emphasizes he was under arrest and argues his statements were incriminating. But the mere fact
that Castilla was under arrest in and of itself does not establish he was being interrogated. See id.
Officer Borgens’s testimony that Castilla “made it a point” to make his statement about the
gun, when viewed in a light most favorable to the trial court’s ruling, supports an implied finding
that Castilla’s statement was not made in response to express questioning, words, or acts
reasonably likely to elicit an incriminating response. See id. We hold Castilla did not satisfy his
burden to show his statement was the product of an interrogation. See Hines, 383 S.W.3d at 621.
Consequently, the State bore no burden to show compliance with Miranda or Article 38.22, and
the trial court did not err by admitting Officer Borgens’s testimony about Castilla’s statement. See

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IMPROPER PUBLICATION OF EXCLUDED EVIDENCE Castilla argues the trial court erred by not granting his request for a curative instruction or
his motion for mistrial after the State erroneously published to the jury parts of a video recording
the trial court had ordered redacted. The video recording showed Castilla’s stationhouse interview.
During the interview, the interviewing officer questioned him about whether he was going to shoot
one of the officers during the incident. At a pretrial hearing, the trial court ordered that this
exchange be redacted from the video recording before the State published the video recording to
the jury. The State posits it attempted to redact the video recording in accordance with the trial
court’s order, but this exchange was erroneously left unredacted and was ultimately published to
the jury.
After the jury viewed the video recording, Castilla objected, requested exclusion of the
evidence, requested an instruction to disregard, and moved for a mistrial. The State responded it
intended to redact the exchange, apologized for its “mistake,” and stated the defense was partially
at fault for not previewing the redacted video recording. The defense stated it had not reviewed
the redacted version of the video recording before it was published to the jury. The trial court
denied the motion for mistrial, noting the defense was given a three-week continuance during
which it could have reviewed the video recording to ensure it was properly redacted.
The State disputes Castilla’s assertion that the trial court failed to give a curative
instruction. The record shows that after denying Castilla’s motion for mistrial, the trial court stated
it would likely agree to any other remedy Castilla proposed, including giving a curative instruction
and ordering further redaction. The trial court requested Castilla provide a “proposed
instruction . . . to give the jury now that the video is fresh on their minds,” and stated it would “be
more than happy to do that.” The trial court then proposed adding a curative instruction in the jury
charge. Castilla’s trial counsel responded, “We can do that during the [charge] conference, if you

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want, Judge.” During the charge conference, Castilla’s trial counsel referred to the proposed
curative instruction and stated, “Yes. Yes, Your Honor, I’m requesting that instruction.” The trial
court instructed the jury as Castilla requested. The trial court gave the following curative
instruction regarding the video recording:
You are instructed that during the videotape, there is questioning by police officers. The questions that the officers ask are not offered as, nor admitted for, the truth of the matter asserted. That means that what the officers say or ask is admitted for the purpose of assisting you, if it does, to put the matters in context. When the officers are asking questions that assume facts, you are not to consider those questions as truth, but only as part of the interrogation and the context of the interrogation.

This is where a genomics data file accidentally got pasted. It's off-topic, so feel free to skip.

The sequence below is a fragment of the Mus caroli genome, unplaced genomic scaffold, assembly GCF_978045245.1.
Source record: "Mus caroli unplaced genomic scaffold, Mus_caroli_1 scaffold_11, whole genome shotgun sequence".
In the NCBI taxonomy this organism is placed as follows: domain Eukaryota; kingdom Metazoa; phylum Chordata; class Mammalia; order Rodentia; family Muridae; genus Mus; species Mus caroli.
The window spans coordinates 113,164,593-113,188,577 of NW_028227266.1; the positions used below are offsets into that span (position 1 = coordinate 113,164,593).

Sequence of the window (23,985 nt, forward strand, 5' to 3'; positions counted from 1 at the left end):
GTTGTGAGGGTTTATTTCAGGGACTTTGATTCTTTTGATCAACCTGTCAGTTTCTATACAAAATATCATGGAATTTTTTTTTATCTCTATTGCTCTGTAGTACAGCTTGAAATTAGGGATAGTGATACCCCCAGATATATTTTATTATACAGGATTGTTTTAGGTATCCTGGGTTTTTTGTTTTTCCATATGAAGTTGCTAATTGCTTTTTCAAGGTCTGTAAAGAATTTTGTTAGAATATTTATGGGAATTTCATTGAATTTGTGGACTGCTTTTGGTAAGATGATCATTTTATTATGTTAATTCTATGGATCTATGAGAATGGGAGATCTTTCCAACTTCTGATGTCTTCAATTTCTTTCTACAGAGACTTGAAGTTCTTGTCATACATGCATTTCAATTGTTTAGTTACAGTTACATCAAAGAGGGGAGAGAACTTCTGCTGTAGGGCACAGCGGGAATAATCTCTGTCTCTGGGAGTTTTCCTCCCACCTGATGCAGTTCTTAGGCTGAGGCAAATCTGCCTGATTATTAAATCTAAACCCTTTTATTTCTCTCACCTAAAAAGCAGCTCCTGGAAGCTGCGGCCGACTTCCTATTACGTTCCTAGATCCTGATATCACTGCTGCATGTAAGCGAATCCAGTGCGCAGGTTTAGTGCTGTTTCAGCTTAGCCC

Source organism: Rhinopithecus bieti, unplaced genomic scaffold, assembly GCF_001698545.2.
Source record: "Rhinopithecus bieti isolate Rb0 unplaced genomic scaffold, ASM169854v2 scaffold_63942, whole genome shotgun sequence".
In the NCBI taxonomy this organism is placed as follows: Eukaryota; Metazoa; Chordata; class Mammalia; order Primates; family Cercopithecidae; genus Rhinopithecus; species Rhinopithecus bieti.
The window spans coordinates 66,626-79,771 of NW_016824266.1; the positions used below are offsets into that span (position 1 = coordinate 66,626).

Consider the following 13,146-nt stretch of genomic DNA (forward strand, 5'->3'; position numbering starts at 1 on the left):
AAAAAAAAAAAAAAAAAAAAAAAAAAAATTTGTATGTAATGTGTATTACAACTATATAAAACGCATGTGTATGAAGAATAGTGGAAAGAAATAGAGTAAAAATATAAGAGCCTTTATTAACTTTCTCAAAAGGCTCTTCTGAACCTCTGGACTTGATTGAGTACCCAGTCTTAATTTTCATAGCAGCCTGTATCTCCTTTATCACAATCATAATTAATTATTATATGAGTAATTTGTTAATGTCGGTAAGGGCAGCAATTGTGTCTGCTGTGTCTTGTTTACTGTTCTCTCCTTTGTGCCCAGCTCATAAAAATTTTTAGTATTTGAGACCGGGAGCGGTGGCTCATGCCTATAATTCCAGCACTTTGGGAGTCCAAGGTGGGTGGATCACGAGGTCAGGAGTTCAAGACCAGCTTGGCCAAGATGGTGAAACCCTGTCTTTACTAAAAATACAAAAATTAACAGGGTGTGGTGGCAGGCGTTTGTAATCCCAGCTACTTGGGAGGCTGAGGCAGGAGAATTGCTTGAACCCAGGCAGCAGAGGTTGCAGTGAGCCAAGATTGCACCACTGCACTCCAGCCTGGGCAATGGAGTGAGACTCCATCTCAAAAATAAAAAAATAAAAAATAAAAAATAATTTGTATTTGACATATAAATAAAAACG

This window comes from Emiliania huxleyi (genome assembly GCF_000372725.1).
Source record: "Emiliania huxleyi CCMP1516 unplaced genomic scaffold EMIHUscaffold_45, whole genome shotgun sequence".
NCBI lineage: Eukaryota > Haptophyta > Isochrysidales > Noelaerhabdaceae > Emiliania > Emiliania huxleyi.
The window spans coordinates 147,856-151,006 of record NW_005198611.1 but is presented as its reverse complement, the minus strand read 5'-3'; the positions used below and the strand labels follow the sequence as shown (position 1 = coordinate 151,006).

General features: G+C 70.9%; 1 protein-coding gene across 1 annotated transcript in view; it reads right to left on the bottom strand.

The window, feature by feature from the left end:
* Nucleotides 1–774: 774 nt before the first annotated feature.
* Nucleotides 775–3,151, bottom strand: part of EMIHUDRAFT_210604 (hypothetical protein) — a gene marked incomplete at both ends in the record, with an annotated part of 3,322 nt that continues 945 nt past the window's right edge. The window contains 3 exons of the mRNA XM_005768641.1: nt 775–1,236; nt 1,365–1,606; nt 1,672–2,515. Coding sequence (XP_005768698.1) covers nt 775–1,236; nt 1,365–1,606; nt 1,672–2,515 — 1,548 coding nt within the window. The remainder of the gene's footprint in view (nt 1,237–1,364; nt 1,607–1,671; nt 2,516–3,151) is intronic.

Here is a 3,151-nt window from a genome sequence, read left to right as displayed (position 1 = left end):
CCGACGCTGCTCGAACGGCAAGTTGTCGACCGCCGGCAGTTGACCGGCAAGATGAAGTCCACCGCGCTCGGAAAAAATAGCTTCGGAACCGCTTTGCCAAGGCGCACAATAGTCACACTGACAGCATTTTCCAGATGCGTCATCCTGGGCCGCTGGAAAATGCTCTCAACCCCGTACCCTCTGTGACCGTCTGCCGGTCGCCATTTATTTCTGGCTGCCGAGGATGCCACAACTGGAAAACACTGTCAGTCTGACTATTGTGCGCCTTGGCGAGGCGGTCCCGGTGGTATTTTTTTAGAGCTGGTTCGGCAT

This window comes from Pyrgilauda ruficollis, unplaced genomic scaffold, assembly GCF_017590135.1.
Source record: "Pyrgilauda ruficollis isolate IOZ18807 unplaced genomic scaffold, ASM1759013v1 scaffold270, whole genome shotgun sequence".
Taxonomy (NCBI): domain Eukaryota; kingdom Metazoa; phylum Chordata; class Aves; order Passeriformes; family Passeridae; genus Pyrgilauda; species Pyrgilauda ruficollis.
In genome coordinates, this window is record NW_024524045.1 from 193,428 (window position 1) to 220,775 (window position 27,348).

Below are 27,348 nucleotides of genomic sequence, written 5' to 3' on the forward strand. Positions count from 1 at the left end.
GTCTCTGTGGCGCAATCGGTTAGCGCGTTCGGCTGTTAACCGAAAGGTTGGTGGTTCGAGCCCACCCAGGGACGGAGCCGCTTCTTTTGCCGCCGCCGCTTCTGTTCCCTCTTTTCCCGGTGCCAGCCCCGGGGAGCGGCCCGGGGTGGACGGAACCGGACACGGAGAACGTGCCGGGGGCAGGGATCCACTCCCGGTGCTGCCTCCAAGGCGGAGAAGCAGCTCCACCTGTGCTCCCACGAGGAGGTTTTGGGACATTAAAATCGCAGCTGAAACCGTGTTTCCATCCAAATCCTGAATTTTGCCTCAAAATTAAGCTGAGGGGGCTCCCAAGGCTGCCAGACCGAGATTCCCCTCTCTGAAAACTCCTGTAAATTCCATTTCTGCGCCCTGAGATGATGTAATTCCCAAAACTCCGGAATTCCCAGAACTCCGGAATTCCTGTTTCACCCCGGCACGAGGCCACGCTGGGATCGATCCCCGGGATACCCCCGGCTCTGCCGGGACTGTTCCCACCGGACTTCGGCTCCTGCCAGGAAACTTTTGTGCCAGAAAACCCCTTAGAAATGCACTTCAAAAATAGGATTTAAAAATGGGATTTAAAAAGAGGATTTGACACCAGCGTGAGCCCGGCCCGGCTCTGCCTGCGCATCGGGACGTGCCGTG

Because the record shows the trial court gave the jury a curative instruction regarding the
erroneously published parts of the video recording, we cannot say the trial court erred by denying
Castilla’s request for a curative instruction.
Castilla also argues the trial court erred by denying his motion for mistrial. We must uphold
a trial court’s denial of a motion for mistrial unless the denial constitutes an abuse of discretion or,
in other words, is outside the zone of reasonable disagreement. Coble v. State, 330 S.W.3d 253,
292 (Tex. Crim. App. 2010). “Mistrial is a remedy appropriate for a narrow class of highly
prejudicial and incurable errors.” Wood v. State, 18 S.W.3d 642, 648 (Tex. Crim. App. 2000). A
mistrial is required only when misconduct “is clearly prejudicial to the defendant and is of such
character as to suggest the impossibility of withdrawing the impression produced on the minds of
the jurors.” Id.
The trial court gave a curative instruction regarding the video recording. The instruction
was requested by Castilla’s trial counsel for the express purpose of remedying the improper
publication of parts of the video recording. We presume the jury followed this curative instruction.
See Sanders v. State, 448 S.W.3d 546, 549 (Tex. App.—San Antonio 2014, no pet.); cf. Wood, 18
S.W.3d at 648 (holding that when a prosecutor asks an improper question, a mistrial is often not

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necessary because, in most cases, any harm can be cured by an instruction to disregard). Although
Castilla complains the trial court erred by faulting defense counsel for not ensuring the video
recording was properly redacted, we cannot say the impressions produced by the improperly
published statements are so highly prejudicial that the curative instruction did not cure any
potential harm resulting from the police officer’s questions. See Wood, 18 S.W.3d at 648. The trial
court’s conclusion that a mistrial was inappropriate is not outside the zone of reasonable
disagreement. See id. We therefore hold the trial court did not abuse its discretion by denying
Castilla’s motion for mistrial. See Coble, 330 S.W.3d at 292.

Outcome: We affirm the trial court’s judgment.